Table 1

Mean difference of marginal bone loss at different time intervals

Time

Group

Mean

SD

t value

P value

Baseline to 1 month

Flapless

.0240

.00548

−5.525

.001***

Flap

.1600

.05477

Baseline to 2 months

Flapless

.0340

.00548

−4.960

.001***

Flap

.2200

.08367

Baseline to 3 months

Flapless

.0380

.00447

−12.288

.000***

Flap

.3400

.05477

1 month to 2 months

Flapless

.0100

.01000

−2.008

.050*

Flap

.0600

.05477

1 month to 3 months

Flapless

.0140

.00548

−4.427

.002**

Flap

.1800

.08367

2 months to 3 months

Flapless

.0040

.00548

−2.365

.046*

Flap

.1200

.10954

Pain assessment by visual analog scale is statistically significant in all the 5 postoperative days. The mean VAS score for the first day was 5.2 ± 0.44 in flap group and 2.8 ± 0.83 in flapless group (p = 0.000***). The mean VAS score for the second day was 4.2 ± 0.44 in flap group and 1.6 ± 0.54 in flapless group (p = 0.000***). The mean VAS score for the third day was 2.8 ± 0.83 in flap group and 1.0 ± 0.00 in flapless group (p = 0.001***). The mean VAS score for the fourth day was 2.2 ± 0.44 in flap group and 0.0 ± 0.00 in flapless group. The mean VAS score for the fifth day was 0.8 ± 0.83 in flap group and 0.00 ± 0.00 in flapless group (Table 2).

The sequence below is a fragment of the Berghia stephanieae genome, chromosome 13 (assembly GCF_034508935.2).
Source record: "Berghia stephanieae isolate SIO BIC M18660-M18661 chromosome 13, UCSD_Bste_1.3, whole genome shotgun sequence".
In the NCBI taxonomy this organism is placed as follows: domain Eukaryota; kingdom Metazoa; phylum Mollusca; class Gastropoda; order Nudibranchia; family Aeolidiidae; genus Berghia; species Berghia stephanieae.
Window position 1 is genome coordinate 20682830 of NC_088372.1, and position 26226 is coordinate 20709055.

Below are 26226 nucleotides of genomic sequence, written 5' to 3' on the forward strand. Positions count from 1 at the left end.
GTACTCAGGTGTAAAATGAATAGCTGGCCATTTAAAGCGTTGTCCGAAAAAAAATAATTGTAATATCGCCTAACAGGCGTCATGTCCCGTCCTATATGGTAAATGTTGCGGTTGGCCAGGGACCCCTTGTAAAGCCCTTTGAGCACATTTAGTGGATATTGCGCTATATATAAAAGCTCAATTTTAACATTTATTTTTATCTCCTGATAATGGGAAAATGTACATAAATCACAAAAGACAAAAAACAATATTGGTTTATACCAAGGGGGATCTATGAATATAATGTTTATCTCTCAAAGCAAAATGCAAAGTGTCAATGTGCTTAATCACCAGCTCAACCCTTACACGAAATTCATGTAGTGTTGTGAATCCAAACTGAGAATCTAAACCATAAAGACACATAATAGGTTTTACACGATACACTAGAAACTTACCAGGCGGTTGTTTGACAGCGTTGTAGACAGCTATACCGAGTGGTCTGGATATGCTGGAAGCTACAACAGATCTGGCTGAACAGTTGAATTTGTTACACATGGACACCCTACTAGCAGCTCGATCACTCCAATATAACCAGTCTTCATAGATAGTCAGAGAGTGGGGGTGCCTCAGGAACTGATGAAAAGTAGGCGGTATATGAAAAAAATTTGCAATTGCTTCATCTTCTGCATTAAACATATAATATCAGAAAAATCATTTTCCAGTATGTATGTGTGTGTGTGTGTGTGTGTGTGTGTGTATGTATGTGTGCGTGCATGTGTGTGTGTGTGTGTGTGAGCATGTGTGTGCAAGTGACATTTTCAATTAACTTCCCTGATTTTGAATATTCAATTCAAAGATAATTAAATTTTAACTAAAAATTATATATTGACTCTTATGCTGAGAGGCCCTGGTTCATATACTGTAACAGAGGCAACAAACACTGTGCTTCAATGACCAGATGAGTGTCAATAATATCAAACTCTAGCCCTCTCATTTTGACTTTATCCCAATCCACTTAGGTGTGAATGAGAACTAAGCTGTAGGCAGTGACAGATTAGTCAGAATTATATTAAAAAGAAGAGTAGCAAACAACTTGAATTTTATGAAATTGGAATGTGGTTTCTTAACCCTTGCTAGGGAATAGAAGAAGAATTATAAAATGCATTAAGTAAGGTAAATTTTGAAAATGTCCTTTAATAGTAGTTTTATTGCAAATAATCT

Table 2

Mean VAS between flapless and conventional flap group

Postoperative days

Group

Mean

SD

t value

P value

VAS—day 1

Flap

5.2000

.44721

5.657

.000

Flapless

2.8000

.83666

VAS—day 2

Flap

4.2000

.44721

8.222

.000

Flapless

1.6000

.54772

VAS—day 3

Flap

2.8000

.83666

4.811

.001

Flapless

1.0000

.00000